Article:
In the last few weeks I’ve relied heavily on my mum, my best mates, and supportive family members. But I’ve also received immense kindness from strangers, colleagues I don’t know that well, friends I hadn’t seen in years, and random articles from the Internet.
Breakup advice is pretty much the same everywhere: focus on yourself, take it one day at a time, don’t think of the past, don’t get obsessed, take up a new hobby. Most of it is common sense, really. But some of those powerful tips have really become helpful mantras.
“Breathe” said a friend who knows me well. In those first terrible days when I felt like the floor had disappeared under my feet and I just wanted to cry non-stop, that advice was salutary. Because it’s a fact that if you focus really hard on the feeling of your breath going in and out of your nostrils, your belly inflating and deflating, all sense of worry disappears. At least for a few minutes.
“Put your own mask first”, advised one Internet blogger, in reference of what you’re supposed to do on a plane the unlikely event of loss of cabin pressure. If ever there’s a time to focus on yourself and be a little selfish, until you feel like a “normal” human being again, it is now.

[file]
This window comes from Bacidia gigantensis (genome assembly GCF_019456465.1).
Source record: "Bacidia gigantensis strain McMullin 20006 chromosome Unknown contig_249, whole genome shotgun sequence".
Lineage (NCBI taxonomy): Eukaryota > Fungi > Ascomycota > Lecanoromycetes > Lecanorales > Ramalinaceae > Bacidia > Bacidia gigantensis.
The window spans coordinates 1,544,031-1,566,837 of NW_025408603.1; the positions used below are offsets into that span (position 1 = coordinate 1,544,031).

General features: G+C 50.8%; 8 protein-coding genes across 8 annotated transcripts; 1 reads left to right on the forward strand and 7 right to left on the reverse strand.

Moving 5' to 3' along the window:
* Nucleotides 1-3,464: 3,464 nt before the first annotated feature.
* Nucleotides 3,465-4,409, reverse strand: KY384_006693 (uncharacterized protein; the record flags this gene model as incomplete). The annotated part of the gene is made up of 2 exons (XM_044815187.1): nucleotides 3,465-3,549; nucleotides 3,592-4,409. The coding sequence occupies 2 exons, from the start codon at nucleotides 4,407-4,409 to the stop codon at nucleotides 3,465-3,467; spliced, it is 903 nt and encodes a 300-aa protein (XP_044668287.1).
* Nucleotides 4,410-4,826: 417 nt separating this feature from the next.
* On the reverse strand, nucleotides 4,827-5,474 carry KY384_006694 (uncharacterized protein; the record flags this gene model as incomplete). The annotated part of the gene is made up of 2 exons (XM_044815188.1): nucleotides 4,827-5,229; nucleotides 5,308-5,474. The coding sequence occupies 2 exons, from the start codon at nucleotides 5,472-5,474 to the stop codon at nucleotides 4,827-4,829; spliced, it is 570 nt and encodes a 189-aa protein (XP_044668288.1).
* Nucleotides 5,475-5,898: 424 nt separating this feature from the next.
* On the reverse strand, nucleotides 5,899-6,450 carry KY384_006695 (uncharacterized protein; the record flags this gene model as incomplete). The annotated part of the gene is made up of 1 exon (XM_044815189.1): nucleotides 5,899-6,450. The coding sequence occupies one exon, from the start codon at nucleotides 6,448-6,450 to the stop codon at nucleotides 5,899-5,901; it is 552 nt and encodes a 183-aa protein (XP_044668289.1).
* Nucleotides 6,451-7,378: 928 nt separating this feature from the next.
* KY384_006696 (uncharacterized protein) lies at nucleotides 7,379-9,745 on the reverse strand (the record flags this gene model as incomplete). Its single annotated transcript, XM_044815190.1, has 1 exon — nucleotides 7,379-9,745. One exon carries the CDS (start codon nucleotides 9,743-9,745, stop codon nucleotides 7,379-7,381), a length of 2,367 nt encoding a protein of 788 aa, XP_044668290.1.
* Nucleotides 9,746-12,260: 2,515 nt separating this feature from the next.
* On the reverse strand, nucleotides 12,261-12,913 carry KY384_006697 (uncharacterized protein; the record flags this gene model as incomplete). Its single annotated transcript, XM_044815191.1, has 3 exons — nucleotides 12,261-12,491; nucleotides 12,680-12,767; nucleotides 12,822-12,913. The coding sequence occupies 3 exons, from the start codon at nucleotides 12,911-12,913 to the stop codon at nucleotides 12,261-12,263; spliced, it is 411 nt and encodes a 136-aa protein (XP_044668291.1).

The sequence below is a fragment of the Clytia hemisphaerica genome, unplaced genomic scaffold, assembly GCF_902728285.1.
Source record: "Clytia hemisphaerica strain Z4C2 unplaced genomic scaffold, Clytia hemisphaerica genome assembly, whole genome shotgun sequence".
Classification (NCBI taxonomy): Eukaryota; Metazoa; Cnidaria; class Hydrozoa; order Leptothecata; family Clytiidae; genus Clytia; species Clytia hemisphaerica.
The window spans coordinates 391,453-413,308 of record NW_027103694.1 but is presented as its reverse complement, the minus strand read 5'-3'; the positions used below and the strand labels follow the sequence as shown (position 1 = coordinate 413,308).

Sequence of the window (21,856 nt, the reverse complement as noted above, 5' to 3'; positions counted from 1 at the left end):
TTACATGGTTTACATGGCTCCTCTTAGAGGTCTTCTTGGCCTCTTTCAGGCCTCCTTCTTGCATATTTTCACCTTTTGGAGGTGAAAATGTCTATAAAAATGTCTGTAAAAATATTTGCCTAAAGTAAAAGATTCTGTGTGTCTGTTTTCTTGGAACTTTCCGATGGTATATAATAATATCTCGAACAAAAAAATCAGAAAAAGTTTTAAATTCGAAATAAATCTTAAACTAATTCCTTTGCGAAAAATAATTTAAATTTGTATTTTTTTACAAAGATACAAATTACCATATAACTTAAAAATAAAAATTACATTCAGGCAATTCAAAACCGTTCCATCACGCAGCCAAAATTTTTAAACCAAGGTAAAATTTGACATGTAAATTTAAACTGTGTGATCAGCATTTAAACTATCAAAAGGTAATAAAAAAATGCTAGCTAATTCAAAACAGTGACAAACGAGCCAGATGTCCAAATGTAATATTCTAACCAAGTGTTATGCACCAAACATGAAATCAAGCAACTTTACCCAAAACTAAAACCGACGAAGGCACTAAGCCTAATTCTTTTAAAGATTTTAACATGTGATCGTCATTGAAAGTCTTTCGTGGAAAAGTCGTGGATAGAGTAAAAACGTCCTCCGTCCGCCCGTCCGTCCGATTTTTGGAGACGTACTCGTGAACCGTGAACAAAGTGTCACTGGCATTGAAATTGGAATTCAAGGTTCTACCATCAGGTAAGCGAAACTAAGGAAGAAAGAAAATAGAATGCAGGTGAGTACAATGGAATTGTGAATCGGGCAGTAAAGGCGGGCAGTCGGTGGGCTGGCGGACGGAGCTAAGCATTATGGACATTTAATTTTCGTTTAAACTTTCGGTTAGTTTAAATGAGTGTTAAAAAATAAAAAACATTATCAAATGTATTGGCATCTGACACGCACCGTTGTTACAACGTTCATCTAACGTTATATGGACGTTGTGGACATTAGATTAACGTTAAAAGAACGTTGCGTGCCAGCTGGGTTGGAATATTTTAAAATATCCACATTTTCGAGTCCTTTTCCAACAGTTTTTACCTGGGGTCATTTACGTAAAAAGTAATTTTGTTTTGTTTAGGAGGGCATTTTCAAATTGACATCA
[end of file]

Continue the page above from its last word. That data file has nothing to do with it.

“Don’t shrink”, said another wise friend, and I found this a powerful reminder. Because it’s true that in any situation, we always have a choice between shrinking with fear, regret and self-loathing; or expanding and relaxing to fill our lives with love – even (and especially) in the places that hurt. So if shrinking leads to self-pity, fear and more hurt, I’m happy to do anything to actively avoid that.
A word of hope came from the interim guy at work, who I’d barely spoken to since he joined, even though he sat next to me. He was the first person I saw on the morning after the breakup, and I opened my heart to him like you only can to stranger. It turns out a few years back he’d been through a horrendous breakup himself. “Focus on yourself”, he said. And also: “Other doors will open”.
Last week I went for coffee in a place that sold pretty gifts and home furnishings. I spotted some light-hearted little fabric signs.
“Be Brave”, said the first one. “Be Bold”, said the second. “Be Kind”, said the third.
I couldn’t have decided on just one to buy, although if they made it into bunting with all three, I would certainly have bought one.